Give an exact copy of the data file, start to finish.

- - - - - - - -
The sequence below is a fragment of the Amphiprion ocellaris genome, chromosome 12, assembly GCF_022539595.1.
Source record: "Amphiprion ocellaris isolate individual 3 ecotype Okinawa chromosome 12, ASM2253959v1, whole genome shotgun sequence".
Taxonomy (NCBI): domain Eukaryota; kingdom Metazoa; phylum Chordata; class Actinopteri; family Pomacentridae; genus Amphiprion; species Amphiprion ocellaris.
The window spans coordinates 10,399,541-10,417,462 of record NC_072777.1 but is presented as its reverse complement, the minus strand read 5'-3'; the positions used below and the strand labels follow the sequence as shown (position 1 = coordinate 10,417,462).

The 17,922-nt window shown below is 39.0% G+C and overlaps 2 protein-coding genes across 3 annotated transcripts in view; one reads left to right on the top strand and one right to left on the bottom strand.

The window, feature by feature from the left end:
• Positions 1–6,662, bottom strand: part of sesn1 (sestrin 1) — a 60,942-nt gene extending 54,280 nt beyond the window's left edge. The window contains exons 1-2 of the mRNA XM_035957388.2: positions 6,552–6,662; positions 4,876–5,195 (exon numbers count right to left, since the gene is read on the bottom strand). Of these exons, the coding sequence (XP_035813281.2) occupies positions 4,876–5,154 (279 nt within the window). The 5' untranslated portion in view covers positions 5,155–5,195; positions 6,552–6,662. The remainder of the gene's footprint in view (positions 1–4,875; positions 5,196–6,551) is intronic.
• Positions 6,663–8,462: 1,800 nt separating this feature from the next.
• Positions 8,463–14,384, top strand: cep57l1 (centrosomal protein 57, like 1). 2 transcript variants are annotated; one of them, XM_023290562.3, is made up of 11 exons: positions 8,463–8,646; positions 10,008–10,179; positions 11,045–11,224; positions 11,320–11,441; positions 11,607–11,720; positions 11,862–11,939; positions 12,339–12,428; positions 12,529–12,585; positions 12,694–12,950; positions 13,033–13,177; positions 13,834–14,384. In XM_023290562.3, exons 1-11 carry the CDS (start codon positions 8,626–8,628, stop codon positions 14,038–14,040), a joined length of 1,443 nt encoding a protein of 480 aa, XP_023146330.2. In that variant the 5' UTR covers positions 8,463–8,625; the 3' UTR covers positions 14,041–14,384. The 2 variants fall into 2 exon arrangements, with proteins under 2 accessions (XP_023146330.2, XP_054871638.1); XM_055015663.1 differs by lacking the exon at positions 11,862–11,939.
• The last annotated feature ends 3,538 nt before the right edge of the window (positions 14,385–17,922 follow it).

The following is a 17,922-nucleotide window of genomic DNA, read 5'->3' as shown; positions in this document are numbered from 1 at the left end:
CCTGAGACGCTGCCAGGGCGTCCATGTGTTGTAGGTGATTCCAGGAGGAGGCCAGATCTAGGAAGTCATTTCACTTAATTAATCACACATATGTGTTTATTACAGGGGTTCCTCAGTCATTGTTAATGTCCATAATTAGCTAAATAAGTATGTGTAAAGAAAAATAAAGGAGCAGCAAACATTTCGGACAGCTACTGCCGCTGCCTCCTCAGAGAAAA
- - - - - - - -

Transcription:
The sequence below is a fragment of the Amphiprion ocellaris genome, chromosome 12, assembly GCF_022539595.1.
Source record: "Amphiprion ocellaris isolate individual 3 ecotype Okinawa chromosome 12, ASM2253959v1, whole genome shotgun sequence".
Taxonomy (NCBI): domain Eukaryota; kingdom Metazoa; phylum Chordata; class Actinopteri; family Pomacentridae; genus Amphiprion; species Amphiprion ocellaris.
The window spans coordinates 10,399,541-10,417,462 of record NC_072777.1 but is presented as its reverse complement, the minus strand read 5'-3'; the positions used below and the strand labels follow the sequence as shown (position 1 = coordinate 10,417,462).

The 17,922-nt window shown below is 39.0% G+C and overlaps 2 protein-coding genes across 3 annotated transcripts in view; one reads left to right on the top strand and one right to left on the bottom strand.

The window, feature by feature from the left end:
• Positions 1–6,662, bottom strand: part of sesn1 (sestrin 1) — a 60,942-nt gene extending 54,280 nt beyond the window's left edge. The window contains exons 1-2 of the mRNA XM_035957388.2: positions 6,552–6,662; positions 4,876–5,195 (exon numbers count right to left, since the gene is read on the bottom strand). Of these exons, the coding sequence (XP_035813281.2) occupies positions 4,876–5,154 (279 nt within the window). The 5' untranslated portion in view covers positions 5,155–5,195; positions 6,552–6,662. The remainder of the gene's footprint in view (positions 1–4,875; positions 5,196–6,551) is intronic.
• Positions 6,663–8,462: 1,800 nt separating this feature from the next.
• Positions 8,463–14,384, top strand: cep57l1 (centrosomal protein 57, like 1). 2 transcript variants are annotated; one of them, XM_023290562.3, is made up of 11 exons: positions 8,463–8,646; positions 10,008–10,179; positions 11,045–11,224; positions 11,320–11,441; positions 11,607–11,720; positions 11,862–11,939; positions 12,339–12,428; positions 12,529–12,585; positions 12,694–12,950; positions 13,033–13,177; positions 13,834–14,384. In XM_023290562.3, exons 1-11 carry the CDS (start codon positions 8,626–8,628, stop codon positions 14,038–14,040), a joined length of 1,443 nt encoding a protein of 480 aa, XP_023146330.2. In that variant the 5' UTR covers positions 8,463–8,625; the 3' UTR covers positions 14,041–14,384. The 2 variants fall into 2 exon arrangements, with proteins under 2 accessions (XP_023146330.2, XP_054871638.1); XM_055015663.1 differs by lacking the exon at positions 11,862–11,939.
• The last annotated feature ends 3,538 nt before the right edge of the window (positions 14,385–17,922 follow it).

The following is a 17,922-nucleotide window of genomic DNA, read 5'->3' as shown; positions in this document are numbered from 1 at the left end:
CCTGAGACGCTGCCAGGGCGTCCATGTGTTGTAGGTGATTCCAGGAGGAGGCCAGATCTAGGAAGTCATTTCACTTAATTAATCACACATATGTGTTTATTACAGGGGTTCCTCAGTCATTGTTAATGTCCATAATTAGCTAAATAAGTATGTGTAAAGAAAAATAAAGGAGCAGCAAACATTTCGGACAGCTACTGCCGCTGCCTCCTCAGAGAAAA